Treatment for Hearing Loss in Children - A guide to Hearing Loss
It can be a shock finding out that your child has some form of hearing loss, is profoundly deaf or is likely to lose their hearing over a period of time. But once you have come to terms with this diagnosis then it is a case of finding the best course of treatment for you and your child.
Your ear specialist and/or GP will be able to talk through the various options available to you which include a cochlear implant, a hearing aid or myringotomy.
If the hearing loss is temporary, as a result of a middle ear infection such as otitis media or glue ear then in most cases there is no need for treatment. The infection usually clears up on its own accord and hearing returns to normal.
The exception to this are repeated, chronic infections which will require antibiotics or surgery in which grommets are inserted into the ear drum to enable fluid to drain away.
This is performed as part of a procedure called a ‘myringotomy’ in which the ear drum is pierced to relieve pressure caused by the build up of fluid. One this has completely drained the surgeon will insert the grommet into the ear drum. If the ear infection has resulted in a perforated ear drum then in nine out of ten cases this heals itself without any long term effects. But there are a few situations in which the rip or tear refuses to heal which leaves it open and vulnerable to further infections.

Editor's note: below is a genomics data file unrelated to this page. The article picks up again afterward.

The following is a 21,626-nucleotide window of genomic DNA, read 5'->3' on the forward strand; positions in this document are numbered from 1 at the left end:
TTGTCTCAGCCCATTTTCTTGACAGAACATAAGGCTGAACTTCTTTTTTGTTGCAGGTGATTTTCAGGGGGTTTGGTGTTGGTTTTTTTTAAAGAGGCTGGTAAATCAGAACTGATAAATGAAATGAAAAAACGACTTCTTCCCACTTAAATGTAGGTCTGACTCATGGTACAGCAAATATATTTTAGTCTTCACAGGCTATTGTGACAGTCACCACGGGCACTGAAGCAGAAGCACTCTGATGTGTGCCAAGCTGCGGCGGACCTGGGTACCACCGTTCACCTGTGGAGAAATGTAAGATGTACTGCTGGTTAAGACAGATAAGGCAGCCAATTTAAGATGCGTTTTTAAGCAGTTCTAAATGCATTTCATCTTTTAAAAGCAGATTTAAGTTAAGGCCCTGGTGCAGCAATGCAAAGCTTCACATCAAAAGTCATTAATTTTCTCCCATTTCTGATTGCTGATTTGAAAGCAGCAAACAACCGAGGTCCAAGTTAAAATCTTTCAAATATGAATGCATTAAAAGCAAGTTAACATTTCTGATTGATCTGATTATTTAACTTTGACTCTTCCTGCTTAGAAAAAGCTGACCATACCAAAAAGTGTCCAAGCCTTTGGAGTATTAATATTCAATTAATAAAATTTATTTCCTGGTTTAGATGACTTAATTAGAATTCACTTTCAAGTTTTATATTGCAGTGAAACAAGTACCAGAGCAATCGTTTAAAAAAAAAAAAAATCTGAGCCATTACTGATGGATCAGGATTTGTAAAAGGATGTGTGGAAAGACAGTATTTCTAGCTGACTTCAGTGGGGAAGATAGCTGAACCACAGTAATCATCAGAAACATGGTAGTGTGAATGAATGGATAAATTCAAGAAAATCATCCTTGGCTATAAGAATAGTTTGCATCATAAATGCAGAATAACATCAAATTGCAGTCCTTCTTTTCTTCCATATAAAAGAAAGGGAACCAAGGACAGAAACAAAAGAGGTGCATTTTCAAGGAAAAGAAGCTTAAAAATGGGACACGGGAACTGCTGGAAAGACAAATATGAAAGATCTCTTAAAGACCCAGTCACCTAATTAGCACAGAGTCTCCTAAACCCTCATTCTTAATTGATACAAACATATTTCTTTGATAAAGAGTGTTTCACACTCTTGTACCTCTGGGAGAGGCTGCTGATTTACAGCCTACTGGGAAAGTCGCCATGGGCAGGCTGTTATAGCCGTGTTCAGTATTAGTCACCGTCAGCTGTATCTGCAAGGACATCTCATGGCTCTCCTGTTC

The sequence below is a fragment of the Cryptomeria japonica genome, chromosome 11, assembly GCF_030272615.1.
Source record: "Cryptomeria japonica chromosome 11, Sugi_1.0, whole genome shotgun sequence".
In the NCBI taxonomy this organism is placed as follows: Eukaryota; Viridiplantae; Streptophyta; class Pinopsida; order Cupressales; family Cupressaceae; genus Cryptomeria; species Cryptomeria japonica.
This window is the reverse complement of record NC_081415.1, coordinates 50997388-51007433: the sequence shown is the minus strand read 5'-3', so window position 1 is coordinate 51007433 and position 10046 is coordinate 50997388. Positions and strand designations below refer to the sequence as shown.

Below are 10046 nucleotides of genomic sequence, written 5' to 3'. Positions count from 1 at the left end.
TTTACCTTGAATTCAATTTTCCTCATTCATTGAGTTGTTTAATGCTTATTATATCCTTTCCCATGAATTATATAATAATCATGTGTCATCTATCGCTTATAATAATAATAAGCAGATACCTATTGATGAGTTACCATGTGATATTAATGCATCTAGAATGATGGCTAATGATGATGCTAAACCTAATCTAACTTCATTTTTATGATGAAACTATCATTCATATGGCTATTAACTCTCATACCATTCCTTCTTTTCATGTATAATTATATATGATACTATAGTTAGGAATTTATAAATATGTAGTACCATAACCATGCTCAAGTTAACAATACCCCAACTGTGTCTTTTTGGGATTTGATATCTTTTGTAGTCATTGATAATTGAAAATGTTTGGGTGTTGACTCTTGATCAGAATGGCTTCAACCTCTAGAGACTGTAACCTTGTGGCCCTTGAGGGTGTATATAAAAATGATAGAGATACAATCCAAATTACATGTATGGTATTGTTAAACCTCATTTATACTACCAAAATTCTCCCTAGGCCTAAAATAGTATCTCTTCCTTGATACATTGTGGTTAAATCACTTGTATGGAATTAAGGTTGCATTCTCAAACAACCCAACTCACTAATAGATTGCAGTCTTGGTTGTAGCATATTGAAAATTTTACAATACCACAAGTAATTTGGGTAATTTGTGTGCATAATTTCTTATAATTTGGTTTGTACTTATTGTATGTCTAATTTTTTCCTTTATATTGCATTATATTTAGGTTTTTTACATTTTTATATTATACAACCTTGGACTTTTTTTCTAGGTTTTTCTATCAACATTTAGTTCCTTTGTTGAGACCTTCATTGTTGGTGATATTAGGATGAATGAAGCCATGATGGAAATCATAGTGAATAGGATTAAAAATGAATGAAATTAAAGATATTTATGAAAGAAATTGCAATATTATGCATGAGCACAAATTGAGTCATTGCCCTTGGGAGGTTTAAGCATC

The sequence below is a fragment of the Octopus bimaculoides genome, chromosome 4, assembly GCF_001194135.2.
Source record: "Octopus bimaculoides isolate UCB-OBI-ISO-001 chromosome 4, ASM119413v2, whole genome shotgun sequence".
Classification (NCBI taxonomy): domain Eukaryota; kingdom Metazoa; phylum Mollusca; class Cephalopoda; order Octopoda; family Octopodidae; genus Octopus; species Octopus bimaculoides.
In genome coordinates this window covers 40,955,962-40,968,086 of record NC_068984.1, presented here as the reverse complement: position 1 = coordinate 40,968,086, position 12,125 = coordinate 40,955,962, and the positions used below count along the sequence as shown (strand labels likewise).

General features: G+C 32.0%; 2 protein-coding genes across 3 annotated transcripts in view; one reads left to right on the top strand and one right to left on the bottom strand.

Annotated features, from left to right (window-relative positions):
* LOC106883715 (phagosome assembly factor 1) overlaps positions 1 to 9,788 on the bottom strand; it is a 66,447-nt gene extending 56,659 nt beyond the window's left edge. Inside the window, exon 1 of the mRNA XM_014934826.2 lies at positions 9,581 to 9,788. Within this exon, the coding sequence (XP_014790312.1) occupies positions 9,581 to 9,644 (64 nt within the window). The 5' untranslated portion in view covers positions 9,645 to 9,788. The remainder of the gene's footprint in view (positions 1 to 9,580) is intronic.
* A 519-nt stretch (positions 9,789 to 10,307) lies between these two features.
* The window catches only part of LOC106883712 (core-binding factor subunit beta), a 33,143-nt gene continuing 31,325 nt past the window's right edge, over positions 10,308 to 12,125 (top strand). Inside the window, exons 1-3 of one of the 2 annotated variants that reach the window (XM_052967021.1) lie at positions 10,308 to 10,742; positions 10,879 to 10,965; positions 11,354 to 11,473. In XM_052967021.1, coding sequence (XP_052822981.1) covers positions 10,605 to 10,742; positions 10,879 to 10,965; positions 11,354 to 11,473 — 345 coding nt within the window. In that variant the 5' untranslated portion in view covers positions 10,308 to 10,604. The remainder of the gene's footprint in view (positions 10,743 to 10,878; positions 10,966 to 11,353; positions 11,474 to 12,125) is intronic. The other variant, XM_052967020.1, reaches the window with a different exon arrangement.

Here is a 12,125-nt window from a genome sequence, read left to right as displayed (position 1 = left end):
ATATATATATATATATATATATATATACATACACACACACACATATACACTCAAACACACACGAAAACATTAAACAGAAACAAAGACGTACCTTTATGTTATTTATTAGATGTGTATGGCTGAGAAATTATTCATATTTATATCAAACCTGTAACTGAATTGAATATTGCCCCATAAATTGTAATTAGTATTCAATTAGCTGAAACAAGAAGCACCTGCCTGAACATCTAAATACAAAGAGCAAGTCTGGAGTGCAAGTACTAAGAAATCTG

In this case a surgical procedure called a ‘myringoplasty’ will be performed in which a small piece of skin is taken from above the ear and grafted over the site of the perforation.
A hearing aid is a very popular treatment for hearing loss. These come in all shapes and sizes but what they all do is to enable you to hear sounds more clearly.
They cannot restore your child’s hearing or give him/her perfect hearing but they can help him/her to hear everyday sounds and join in conversations. Lip reading can also help here.
There are two types of hearing aid: analogue and digital.
A cochlear implant is an electronic replacement for a damaged cochlea which uses electrodes and an external device, worn on the side of the head. This stimulates the auditory nerve which then transmits these signals to the brain where they are interpreted as sounds.
Many treatments for hearing loss in adults can be applied to children such as those discussed in this article. Grommets, hearing aids, antibiotics, cochlear implants and ear surgery are all discussed individually in our hearing loss treatments section.